Of the 14 states with state-based marketplace healthcare plans, eight have defined contributions options at present or being planned in the near future. These states include California, Colorado, Connecticut, District of Columbia, Kentucky, Massachusetts, Minnesota, Rhode Island and Vermont. Other states have no defined contribution plans and these states include Hawaii, Idaho, Maryland, and New York.
A. STATES WITH DEFINED CONTRIBUTION
California allows employers to offer defined contribution health plans to their employees. The use by employers of such type of plan requires compliance with ERISA and HIPAA guidelines. This means giving employees the freedom to choose their respective health insurance plans on the basis of their personal needs as well as allow them to include non-major medical insurance plans and other basic health care plans. The role of the employer is, thus, to reimburse such health insurance premiums through fixed monthly contributions, which they have to determine on their own as there is no legal minimum or maximum contribution requirement (ZaneBenefits 2014).
On June 1, 2011, Colorado passed a law, SB 11-200, that created the Colorado Health Benefit Exchange, later renamed to Connect for Health Colorado or C4HCO (KFF 2013). The Exchange, through the Small Business Health Options Program Exchange or SHOP, offers defined contributions to their employers. The Colorado SHOP is governed by federal Affordable Care Act or ACA and the Colorado Revised Statute, particularly §10-16-105(7.4) (COHBE 2012). The Connect for Health Colorado Exchange allows several options for healthcare plans (COHBE 2012). Employers in the state can fix the amount they can contribute or spend on the employees’ individual healthcare premiums, rather than providing a particular group health plan (ZaneBenefits 2014).
Public Act 11-53, enacted in 2011, established the Connecticut Health Insurance Exchange, later changed to Access Health CT (KFF 2013). The CT Exchange offers health insurance options to small businesses, among others. Through the SHOP, employees can avail of various defined contribution models: the one-carrier-multiple-plans model where an employer can choose a carrier and allows its employees to choose from various plans; the all-carriers-one-plan model where an employer selects a plan and the employee selects that plan from various carriers, but has the option of selecting the same plan with higher cost and pay for such extra cost, and; all-carriers-all-plans model where an employee can choose from any plan in any of the carriers and apply the employer’s fixed contribution to pay for all or part of the premium (CTHIX 6-9).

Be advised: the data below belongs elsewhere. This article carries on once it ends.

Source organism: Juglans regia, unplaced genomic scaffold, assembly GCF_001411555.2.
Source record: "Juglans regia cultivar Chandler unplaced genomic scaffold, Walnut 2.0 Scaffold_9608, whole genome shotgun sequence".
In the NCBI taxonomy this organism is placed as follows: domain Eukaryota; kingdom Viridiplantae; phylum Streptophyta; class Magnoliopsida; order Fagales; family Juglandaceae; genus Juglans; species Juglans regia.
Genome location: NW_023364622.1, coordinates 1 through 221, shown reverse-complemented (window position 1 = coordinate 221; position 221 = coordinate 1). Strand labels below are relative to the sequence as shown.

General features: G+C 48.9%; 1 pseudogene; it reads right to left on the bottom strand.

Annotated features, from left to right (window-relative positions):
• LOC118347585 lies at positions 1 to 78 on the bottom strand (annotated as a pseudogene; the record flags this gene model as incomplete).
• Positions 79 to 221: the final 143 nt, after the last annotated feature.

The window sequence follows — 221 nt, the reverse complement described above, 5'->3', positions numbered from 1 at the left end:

District of Columbia
The DC established the District of Columbia Health Benefit Exchange Authority or HBX in 2012. In 2013, HBX was changed to DC Health Link (KFF 2013). It extends health options to small businesses with 50 employees or less (DC Health Link 2014). The Exchange offers defined contribution model of healthcare through Reference Plan Contributions where an employee can choose its own fixed contribution level and allows its employees to individually select their respective plan and pay the difference in premiums through ‘buy-down’ or ‘buy-up’ schemes (DC Health Link 2014).
In 2012, Kentucky’s governor issued an executive order that created the Kentucky Health Benefit Exchange or KHBE. This was in response to the passage and upholding by the US Supreme Court of the Affordable Care Act. An online venue for the Exchange called kynect was later established (KFF 2013). The Exchange offers defined contribution type of health plan by extending options to determine the cost of coverage or contribution, while giving the employees the opportunity to shop for their own health plans (kynect 2).
The Minnesota governor signed into law in 2011 a legislation that created the Minnesota Insurance Marketplace. Its website is called MNSure (KFF 2013). MNSure offers a reference plan where an employer sets a definite amount of contribution to the plan, but allows its employees to choose the best plan that suits their individual circumstances and needs (MNSure 6).